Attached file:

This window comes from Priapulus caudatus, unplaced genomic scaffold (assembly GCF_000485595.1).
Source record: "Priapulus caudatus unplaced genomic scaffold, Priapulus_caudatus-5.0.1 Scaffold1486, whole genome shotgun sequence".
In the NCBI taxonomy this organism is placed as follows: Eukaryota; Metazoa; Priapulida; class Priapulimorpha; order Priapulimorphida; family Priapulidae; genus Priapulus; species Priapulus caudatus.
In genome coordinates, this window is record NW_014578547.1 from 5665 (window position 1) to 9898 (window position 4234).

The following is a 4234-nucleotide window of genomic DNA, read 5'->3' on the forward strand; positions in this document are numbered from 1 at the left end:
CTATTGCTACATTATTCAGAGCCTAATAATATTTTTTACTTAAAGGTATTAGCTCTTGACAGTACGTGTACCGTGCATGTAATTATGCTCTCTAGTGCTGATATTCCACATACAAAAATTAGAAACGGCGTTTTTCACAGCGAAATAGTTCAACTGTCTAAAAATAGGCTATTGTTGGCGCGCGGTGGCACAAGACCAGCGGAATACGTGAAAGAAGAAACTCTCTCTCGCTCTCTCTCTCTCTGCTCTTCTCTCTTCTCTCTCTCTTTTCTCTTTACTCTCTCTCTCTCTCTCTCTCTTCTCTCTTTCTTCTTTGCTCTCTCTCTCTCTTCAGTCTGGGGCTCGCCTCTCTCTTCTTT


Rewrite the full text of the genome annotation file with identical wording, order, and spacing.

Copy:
This window comes from Priapulus caudatus, unplaced genomic scaffold (assembly GCF_000485595.1).
Source record: "Priapulus caudatus unplaced genomic scaffold, Priapulus_caudatus-5.0.1 Scaffold1486, whole genome shotgun sequence".
In the NCBI taxonomy this organism is placed as follows: Eukaryota; Metazoa; Priapulida; class Priapulimorpha; order Priapulimorphida; family Priapulidae; genus Priapulus; species Priapulus caudatus.
In genome coordinates, this window is record NW_014578547.1 from 5665 (window position 1) to 9898 (window position 4234).

The following is a 4234-nucleotide window of genomic DNA, read 5'->3' on the forward strand; positions in this document are numbered from 1 at the left end:
CTATTGCTACATTATTCAGAGCCTAATAATATTTTTTACTTAAAGGTATTAGCTCTTGACAGTACGTGTACCGTGCATGTAATTATGCTCTCTAGTGCTGATATTCCACATACAAAAATTAGAAACGGCGTTTTTCACAGCGAAATAGTTCAACTGTCTAAAAATAGGCTATTGTTGGCGCGCGGTGGCACAAGACCAGCGGAATACGTGAAAGAAGAAACTCTCTCTCGCTCTCTCTCTCTCTGCTCTTCTCTCTTCTCTCTCTCTTTTCTCTTTACTCTCTCTCTCTCTCTCTCTCTTCTCTCTTTCTTCTTTGCTCTCTCTCTCTCTTCAGTCTGGGGCTCGCCTCTCTCTTCTTT